Kara Jillian Brown, Beauty Writer
Size tested: 34D
“This bra is a great and comfortable option. I love that it has a deep-ish cut, allowing me to wear it with dresses and tops that show cleavage. And even though it’s wireless, it provides good-enough shape. However, the bottom of the cups do look a bit saggy without the structure that underwire provides. There’s also some negative space under my boobs toward the center that wouldn’t be there if the bra had the structure [of a wired one] to contour to my sternum. But, this is something that isn’t noticeable through clothes.
I wouldn’t wear this bra under form-fitting clothing, as it doesn’t make me feel as lifted and together as other bras I have and love, but it’s great for T-shirts, flow-y dresses, and other casual options. And since the bra is free of lace and other trim and made from a smooth modal, it works perfectly under thinner fabrics.”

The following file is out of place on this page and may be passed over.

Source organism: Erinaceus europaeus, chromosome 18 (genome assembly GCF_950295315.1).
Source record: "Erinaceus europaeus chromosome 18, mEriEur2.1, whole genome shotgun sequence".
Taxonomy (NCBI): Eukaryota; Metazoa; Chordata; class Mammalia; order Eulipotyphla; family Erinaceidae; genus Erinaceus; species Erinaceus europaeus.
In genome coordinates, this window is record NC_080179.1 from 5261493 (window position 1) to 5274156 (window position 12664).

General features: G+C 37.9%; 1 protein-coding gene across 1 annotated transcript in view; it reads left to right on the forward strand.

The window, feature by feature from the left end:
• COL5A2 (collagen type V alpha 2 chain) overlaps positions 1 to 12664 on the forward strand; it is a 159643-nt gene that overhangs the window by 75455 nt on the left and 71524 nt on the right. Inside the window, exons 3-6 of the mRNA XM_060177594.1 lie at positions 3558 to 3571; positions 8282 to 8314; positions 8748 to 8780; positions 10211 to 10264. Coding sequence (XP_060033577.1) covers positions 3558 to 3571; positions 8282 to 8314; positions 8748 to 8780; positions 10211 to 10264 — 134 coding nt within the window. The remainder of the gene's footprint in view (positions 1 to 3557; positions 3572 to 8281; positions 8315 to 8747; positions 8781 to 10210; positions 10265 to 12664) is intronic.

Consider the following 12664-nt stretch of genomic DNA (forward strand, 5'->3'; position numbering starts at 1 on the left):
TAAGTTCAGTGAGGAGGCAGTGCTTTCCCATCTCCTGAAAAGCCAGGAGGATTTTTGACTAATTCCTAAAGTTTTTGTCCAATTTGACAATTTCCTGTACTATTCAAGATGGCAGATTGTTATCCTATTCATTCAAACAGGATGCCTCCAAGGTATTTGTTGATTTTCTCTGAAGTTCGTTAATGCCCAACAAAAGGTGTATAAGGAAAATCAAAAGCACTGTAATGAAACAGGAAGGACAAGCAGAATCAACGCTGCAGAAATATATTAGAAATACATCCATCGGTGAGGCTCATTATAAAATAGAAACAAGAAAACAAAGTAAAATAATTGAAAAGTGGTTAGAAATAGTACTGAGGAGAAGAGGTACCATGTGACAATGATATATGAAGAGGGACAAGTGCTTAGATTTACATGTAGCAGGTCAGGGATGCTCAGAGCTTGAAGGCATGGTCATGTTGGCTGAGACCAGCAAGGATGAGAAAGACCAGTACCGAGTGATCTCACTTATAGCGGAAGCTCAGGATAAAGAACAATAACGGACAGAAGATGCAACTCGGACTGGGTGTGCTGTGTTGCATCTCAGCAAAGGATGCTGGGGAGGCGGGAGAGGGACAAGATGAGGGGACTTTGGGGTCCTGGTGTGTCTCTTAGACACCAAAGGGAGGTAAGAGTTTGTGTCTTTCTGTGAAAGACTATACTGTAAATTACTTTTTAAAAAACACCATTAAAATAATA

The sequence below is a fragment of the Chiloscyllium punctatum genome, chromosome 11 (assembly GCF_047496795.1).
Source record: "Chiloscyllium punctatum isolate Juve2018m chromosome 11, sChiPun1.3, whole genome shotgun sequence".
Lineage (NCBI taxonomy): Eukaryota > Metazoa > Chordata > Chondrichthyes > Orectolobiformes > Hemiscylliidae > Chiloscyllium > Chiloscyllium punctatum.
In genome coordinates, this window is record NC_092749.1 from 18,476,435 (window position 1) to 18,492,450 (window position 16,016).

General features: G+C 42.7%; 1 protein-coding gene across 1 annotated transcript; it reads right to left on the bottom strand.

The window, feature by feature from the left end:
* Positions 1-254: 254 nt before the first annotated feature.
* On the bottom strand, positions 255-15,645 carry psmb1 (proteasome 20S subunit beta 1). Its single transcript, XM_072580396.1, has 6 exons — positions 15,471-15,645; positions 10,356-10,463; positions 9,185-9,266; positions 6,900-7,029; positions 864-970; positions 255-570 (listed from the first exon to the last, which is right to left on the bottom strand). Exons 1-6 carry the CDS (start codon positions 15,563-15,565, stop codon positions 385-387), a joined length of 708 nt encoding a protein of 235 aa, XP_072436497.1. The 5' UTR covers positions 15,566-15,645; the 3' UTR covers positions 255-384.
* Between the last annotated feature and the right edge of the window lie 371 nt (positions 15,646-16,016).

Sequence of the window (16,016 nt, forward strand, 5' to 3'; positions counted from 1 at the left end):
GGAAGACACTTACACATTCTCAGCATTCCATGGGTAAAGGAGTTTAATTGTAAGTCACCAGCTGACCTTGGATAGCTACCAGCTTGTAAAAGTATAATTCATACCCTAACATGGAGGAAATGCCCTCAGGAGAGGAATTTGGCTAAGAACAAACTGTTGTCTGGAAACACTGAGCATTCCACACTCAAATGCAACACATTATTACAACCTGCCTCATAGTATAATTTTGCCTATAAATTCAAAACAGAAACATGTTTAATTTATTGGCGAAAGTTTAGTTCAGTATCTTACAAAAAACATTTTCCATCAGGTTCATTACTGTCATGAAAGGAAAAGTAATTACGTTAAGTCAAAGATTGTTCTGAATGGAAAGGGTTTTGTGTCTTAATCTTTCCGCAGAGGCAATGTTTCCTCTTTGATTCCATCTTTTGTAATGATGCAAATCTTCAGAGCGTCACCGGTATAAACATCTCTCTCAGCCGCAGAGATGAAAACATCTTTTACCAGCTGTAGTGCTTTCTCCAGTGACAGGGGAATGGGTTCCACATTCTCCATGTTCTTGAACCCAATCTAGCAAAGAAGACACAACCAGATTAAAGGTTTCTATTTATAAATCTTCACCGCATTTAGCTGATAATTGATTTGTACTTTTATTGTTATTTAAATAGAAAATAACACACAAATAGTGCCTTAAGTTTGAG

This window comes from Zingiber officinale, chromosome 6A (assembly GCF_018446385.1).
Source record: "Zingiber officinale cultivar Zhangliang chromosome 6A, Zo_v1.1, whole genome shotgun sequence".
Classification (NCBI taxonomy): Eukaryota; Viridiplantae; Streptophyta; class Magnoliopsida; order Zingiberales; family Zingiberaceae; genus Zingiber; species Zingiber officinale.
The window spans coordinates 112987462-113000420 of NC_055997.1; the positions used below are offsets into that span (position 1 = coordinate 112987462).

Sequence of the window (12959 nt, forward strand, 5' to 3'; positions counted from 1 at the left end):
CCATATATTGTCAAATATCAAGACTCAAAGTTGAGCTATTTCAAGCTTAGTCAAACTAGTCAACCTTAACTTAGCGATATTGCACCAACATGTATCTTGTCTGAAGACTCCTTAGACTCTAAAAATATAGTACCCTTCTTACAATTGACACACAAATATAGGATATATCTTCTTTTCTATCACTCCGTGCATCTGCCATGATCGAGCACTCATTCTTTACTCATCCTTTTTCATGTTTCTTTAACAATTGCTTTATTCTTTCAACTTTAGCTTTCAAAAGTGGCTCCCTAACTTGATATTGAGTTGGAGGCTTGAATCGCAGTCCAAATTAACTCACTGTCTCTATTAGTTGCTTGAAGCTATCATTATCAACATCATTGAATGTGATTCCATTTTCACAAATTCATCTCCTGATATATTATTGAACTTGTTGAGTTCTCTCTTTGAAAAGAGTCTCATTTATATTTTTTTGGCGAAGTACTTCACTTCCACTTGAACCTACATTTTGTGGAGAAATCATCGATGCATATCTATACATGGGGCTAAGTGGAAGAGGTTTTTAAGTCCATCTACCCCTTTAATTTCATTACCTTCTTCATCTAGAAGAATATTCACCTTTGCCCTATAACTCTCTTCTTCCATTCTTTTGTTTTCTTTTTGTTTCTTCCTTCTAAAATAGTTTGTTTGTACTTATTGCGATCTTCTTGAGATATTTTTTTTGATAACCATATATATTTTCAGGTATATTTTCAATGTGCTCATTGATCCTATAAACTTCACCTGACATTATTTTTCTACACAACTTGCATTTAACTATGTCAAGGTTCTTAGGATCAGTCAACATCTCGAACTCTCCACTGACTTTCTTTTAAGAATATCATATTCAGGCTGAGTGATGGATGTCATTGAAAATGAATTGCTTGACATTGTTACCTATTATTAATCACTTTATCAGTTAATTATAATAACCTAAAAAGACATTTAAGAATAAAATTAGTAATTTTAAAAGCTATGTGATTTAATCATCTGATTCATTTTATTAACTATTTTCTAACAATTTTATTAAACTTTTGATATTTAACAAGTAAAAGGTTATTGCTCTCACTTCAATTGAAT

Samantha Leal, Deputy Editor
Size tested: 34DD
“The Zero Bra was definitely comfortable and soft, so that was a plus. For me, as a DD (DDD/F when retailers actually have my band size), my boobs felt like they could have used a bit more lift (also—band sweat is real here), and I think depending on how your boobs fall, you may feel you need more coverage in the middle or that it could flatten you out a bit. If your boobs naturally lay a bit further apart or are more teardrop-shaped than round, this will probably be a very solid T-shirt bra.”
Abbey Stone, VP of Content
Size tested: 34D
“I abandoned heavily padded bras along with the malls I’d buy them from in the 2010s, but in the decade since, it’s been difficult to find alternatives that truly give my D-cup chest support without the added bulk. In Common’s Zero Bra aims to provide lift without an underwire, instead relying on lightly lined cups (made from eco-friendly sugarcane!).
While I love the bra’s deep plunge and convertible straps, I can’t give the design full marks in the support department. I tried my usual bra size (34D) and found that the band didn’t lie flat under my breasts and the cups felt a bit too skimpy on the sides for my liking. It could be that a larger cup size would provide more coverage, or that this bra is best suited to those with smaller chests.”
Erica Sloan, Associate Lifestyle Editor
Size tested: 34B